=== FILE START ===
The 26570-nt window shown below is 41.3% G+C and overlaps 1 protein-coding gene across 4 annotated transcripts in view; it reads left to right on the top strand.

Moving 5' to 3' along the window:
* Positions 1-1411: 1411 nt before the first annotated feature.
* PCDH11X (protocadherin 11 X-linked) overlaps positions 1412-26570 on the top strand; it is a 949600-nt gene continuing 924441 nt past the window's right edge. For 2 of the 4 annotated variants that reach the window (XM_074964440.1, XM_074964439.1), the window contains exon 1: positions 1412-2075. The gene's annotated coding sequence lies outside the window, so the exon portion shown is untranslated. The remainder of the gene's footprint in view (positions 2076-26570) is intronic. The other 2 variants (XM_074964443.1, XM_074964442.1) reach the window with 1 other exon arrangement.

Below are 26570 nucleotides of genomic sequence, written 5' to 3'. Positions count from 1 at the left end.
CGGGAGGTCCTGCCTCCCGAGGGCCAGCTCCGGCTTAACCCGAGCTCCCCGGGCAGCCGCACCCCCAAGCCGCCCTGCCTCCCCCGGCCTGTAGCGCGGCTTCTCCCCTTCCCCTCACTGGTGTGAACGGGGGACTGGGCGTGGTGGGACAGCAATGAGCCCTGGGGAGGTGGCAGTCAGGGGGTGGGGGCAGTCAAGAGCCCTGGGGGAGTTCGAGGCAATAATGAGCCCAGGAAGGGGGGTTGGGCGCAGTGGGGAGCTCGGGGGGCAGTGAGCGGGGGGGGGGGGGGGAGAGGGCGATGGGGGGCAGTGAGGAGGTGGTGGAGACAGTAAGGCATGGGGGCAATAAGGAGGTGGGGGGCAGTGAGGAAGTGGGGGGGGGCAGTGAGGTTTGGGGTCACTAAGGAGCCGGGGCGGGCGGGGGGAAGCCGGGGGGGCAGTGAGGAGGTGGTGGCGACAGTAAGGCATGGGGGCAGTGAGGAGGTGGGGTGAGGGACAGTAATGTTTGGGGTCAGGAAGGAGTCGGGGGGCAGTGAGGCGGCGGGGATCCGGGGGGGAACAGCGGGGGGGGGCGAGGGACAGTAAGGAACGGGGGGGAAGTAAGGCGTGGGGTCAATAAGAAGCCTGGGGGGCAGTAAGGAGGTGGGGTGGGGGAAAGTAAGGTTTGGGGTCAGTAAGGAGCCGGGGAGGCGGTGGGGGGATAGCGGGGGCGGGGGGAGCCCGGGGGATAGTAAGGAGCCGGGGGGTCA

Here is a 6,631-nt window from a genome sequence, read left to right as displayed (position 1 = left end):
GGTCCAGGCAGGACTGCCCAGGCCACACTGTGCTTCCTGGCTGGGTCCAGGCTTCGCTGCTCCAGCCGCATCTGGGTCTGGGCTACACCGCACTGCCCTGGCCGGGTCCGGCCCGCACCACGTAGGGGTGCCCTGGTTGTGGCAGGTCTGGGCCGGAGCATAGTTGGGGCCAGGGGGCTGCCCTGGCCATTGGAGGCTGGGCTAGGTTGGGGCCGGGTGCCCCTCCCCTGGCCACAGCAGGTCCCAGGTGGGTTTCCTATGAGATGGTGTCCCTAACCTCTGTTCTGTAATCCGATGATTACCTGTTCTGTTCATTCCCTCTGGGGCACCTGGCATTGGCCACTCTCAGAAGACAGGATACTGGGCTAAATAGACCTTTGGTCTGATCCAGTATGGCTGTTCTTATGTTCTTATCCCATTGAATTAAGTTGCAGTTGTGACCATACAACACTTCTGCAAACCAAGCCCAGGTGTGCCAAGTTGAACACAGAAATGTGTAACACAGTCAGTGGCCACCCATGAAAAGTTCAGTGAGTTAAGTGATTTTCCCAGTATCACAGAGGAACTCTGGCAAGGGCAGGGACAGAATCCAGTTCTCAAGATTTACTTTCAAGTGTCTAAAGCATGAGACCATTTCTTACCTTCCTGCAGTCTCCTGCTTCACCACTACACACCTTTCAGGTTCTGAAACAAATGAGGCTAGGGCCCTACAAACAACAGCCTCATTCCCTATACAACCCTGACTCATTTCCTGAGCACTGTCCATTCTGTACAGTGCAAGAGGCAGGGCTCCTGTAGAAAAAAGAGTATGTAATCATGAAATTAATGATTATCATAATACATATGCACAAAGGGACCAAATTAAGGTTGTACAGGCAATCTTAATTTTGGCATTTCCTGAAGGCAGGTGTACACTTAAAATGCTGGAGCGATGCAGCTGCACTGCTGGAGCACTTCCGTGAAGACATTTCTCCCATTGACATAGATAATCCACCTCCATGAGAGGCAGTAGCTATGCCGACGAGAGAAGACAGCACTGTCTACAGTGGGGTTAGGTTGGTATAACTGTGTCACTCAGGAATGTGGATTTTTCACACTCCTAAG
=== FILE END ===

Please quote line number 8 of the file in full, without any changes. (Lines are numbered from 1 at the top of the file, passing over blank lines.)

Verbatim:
GGTCCAGGCAGGACTGCCCAGGCCACACTGTGCTTCCTGGCTGGGTCCAGGCTTCGCTGCTCCAGCCGCATCTGGGTCTGGGCTACACCGCACTGCCCTGGCCGGGTCCGGCCCGCACCACGTAGGGGTGCCCTGGTTGTGGCAGGTCTGGGCCGGAGCATAGTTGGGGCCAGGGGGCTGCCCTGGCCATTGGAGGCTGGGCTAGGTTGGGGCCGGGTGCCCCTCCCCTGGCCACAGCAGGTCCCAGGTGGGTTTCCTATGAGATGGTGTCCCTAACCTCTGTTCTGTAATCCGATGATTACCTGTTCTGTTCATTCCCTCTGGGGCACCTGGCATTGGCCACTCTCAGAAGACAGGATACTGGGCTAAATAGACCTTTGGTCTGATCCAGTATGGCTGTTCTTATGTTCTTATCCCATTGAATTAAGTTGCAGTTGTGACCATACAACACTTCTGCAAACCAAGCCCAGGTGTGCCAAGTTGAACACAGAAATGTGTAACACAGTCAGTGGCCACCCATGAAAAGTTCAGTGAGTTAAGTGATTTTCCCAGTATCACAGAGGAACTCTGGCAAGGGCAGGGACAGAATCCAGTTCTCAAGATTTACTTTCAAGTGTCTAAAGCATGAGACCATTTCTTACCTTCCTGCAGTCTCCTGCTTCACCACTACACACCTTTCAGGTTCTGAAACAAATGAGGCTAGGGCCCTACAAACAACAGCCTCATTCCCTATACAACCCTGACTCATTTCCTGAGCACTGTCCATTCTGTACAGTGCAAGAGGCAGGGCTCCTGTAGAAAAAAGAGTATGTAATCATGAAATTAATGATTATCATAATACATATGCACAAAGGGACCAAATTAAGGTTGTACAGGCAATCTTAATTTTGGCATTTCCTGAAGGCAGGTGTACACTTAAAATGCTGGAGCGATGCAGCTGCACTGCTGGAGCACTTCCGTGAAGACATTTCTCCCATTGACATAGATAATCCACCTCCATGAGAGGCAGTAGCTATGCCGACGAGAGAAGACAGCACTGTCTACAGTGGGGTTAGGTTGGTATAACTGTGTCACTCAGGAATGTGGATTTTTCACACTCCTAAG